Before dispersing, demonstrators raised their fists in the air in unison, chanting, “We must love one another and protect each other. We have nothing to lose but our chains.”

In the days leading up to the event, the Coalition launched a social media campaign with #EmorySanctuary and designed a poster reminiscent of the University’s “All In a Day” Feb. 8 fundraising campaign.

Before the Walkout, Director of Undergraduate Studies for Comparative Literature Sean Meighoo canceled his Wednesday morning class so his students could attend the event.

“If Emory does stand for values like community engagement … the Walkout was a more educational experience than just another day in class,” Meighoo said. “We had to urge our president [to declare Emory] a sanctuary campus.”

College sophomore Angela Jiang, who attended the protest to stand in solidarity with undocumented students, said that while she believes Sterk is doing as much as she can to enact the spirit of a “sanctuary campus” — protecting Emory’s undocumented students — Jiang also recognizes that the University’s state funding could be cut if it were to adopt the label.  

Coalition member and Samuel Candler Dobbs Professor of Women’s, Gender and Sexuality Studies Lynne Huffer said that Emory’s campus has been more politicized in the past few months than at any other time over her 11 years at the school.

“There’s a sense of urgency like never before,” Huffer said.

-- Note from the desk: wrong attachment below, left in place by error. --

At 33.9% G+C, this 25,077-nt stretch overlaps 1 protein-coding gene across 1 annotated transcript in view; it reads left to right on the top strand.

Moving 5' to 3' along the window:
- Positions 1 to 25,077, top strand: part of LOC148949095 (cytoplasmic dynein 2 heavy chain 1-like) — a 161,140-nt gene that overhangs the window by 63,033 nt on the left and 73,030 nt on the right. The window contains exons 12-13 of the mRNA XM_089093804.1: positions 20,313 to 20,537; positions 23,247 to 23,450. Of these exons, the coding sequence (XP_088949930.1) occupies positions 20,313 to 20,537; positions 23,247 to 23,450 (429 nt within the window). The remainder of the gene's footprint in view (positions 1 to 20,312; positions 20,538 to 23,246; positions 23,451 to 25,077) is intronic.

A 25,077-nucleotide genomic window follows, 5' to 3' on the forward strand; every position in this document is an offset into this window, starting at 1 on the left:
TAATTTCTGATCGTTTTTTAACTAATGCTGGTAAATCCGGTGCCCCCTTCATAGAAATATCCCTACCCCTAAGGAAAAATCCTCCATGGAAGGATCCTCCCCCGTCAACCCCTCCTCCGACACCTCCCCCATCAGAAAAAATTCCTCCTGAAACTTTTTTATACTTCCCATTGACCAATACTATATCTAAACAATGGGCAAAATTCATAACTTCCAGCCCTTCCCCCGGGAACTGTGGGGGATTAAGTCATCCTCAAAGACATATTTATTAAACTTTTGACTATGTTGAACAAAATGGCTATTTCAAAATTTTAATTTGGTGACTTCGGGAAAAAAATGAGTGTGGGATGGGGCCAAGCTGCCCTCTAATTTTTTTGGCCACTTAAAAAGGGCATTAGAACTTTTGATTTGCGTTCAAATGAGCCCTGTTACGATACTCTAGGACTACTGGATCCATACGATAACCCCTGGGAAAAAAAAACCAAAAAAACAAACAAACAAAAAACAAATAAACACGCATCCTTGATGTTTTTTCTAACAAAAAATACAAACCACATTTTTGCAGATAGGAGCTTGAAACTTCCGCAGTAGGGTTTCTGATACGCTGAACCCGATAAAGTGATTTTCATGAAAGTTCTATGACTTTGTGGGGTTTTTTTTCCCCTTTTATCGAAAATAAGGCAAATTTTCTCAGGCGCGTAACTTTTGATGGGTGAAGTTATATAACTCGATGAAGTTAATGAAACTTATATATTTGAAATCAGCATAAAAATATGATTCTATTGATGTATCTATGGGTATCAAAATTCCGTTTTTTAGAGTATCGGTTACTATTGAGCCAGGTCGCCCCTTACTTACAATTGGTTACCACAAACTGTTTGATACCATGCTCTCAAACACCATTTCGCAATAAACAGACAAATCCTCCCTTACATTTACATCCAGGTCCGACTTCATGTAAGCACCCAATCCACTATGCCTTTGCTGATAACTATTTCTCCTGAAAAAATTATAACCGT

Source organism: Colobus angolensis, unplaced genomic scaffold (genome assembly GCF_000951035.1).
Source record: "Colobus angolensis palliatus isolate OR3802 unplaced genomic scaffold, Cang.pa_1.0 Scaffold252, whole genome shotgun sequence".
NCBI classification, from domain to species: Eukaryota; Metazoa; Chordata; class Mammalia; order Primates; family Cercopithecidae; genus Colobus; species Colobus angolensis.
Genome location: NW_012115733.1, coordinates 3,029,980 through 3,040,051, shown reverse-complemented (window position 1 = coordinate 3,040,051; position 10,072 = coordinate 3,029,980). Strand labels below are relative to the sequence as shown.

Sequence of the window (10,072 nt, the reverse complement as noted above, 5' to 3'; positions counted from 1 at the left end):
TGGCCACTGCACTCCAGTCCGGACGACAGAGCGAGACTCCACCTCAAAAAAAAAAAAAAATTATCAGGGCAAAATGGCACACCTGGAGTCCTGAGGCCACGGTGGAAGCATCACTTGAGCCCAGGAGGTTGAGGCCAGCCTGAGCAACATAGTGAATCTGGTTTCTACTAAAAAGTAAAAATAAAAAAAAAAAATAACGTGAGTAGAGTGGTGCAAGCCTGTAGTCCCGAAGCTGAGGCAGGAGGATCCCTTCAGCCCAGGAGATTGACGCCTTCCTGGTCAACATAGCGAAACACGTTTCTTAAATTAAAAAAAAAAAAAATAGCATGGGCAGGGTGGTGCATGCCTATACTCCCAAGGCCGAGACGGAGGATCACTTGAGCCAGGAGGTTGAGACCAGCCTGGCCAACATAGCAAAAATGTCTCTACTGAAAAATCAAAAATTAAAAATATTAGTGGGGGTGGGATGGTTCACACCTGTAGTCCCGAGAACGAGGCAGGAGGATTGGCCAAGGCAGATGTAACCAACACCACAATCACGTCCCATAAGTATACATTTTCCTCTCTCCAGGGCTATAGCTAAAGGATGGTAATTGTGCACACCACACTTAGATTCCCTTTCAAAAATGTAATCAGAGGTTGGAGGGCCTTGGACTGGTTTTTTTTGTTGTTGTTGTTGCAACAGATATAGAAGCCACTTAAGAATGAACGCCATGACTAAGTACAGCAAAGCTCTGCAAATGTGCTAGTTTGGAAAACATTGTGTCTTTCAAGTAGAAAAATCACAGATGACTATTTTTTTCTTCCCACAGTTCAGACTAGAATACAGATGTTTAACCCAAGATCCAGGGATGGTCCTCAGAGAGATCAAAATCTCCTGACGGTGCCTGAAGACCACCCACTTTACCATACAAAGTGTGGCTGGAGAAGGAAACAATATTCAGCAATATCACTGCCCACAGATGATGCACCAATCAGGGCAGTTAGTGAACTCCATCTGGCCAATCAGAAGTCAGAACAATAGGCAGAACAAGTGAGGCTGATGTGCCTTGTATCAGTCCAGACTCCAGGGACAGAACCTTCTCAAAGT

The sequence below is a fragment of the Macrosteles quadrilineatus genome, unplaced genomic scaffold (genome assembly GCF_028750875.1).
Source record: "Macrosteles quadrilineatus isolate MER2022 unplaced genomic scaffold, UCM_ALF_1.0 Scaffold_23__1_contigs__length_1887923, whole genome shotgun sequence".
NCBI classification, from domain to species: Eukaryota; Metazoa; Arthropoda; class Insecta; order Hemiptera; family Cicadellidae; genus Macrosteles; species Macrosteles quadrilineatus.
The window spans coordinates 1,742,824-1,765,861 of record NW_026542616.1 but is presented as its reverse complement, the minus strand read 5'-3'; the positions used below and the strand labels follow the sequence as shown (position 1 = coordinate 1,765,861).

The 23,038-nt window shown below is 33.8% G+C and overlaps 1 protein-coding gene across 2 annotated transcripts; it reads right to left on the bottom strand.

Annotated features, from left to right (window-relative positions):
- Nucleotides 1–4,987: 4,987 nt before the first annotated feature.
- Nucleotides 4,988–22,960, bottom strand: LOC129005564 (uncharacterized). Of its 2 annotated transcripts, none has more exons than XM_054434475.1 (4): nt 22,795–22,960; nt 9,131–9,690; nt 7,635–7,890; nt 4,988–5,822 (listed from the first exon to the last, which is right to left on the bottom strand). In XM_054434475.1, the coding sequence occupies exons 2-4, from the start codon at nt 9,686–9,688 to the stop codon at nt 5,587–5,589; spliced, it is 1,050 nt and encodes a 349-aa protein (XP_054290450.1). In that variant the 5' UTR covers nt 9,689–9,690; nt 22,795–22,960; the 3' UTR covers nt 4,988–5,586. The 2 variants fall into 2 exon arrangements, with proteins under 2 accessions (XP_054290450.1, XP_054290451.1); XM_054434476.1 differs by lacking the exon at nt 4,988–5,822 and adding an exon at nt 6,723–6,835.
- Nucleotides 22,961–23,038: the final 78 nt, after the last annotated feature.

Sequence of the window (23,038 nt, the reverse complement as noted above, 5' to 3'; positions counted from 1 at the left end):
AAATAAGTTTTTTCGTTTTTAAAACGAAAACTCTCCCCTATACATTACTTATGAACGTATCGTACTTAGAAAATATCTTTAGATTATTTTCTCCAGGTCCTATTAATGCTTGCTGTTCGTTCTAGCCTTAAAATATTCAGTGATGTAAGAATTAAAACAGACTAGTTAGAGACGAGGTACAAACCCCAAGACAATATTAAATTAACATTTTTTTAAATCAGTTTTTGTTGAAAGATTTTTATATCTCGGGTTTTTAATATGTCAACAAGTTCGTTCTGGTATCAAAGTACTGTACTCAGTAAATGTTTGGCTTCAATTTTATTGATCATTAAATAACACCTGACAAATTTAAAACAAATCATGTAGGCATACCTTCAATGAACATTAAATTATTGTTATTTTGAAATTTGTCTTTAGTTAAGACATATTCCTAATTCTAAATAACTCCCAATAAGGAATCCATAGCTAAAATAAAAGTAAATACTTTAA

According to Huffer, about a dozen members comprise the Coalition, but several others have  helped when asked, whether by speaking on a panel or organizing an event. At Wednesday’s protest, the Coalition members wore yellow ribbons on their arms.

“This was a consciousness-raising day, for people to see our strength in numbers,” Soltis said after the Walkout. “We will continue to fight until we win.”

Alex Klugerman contributed reporting.

Website | + posts | Julia Munslow (18C) is from Coventry, R.I., majoring in English and creative writing. She joined the Wheel’s Board of Editors her freshman year as assistant arts & entertainment editor and served most recently as executive editor. This past summer, she covered national politics for Yahoo News. Her photos of the 2016 Trump chalkings protest won an SPJ Mark of Excellence for Breaking News Photography and were syndicated by national media organizations including The New York Times and Newsweek. In addition to the Wheel, she is an Interdisciplinary Exploration and Scholarship (IDEAS) Fellow, a member of Mortar Board and a member of Omicron Delta Kappa.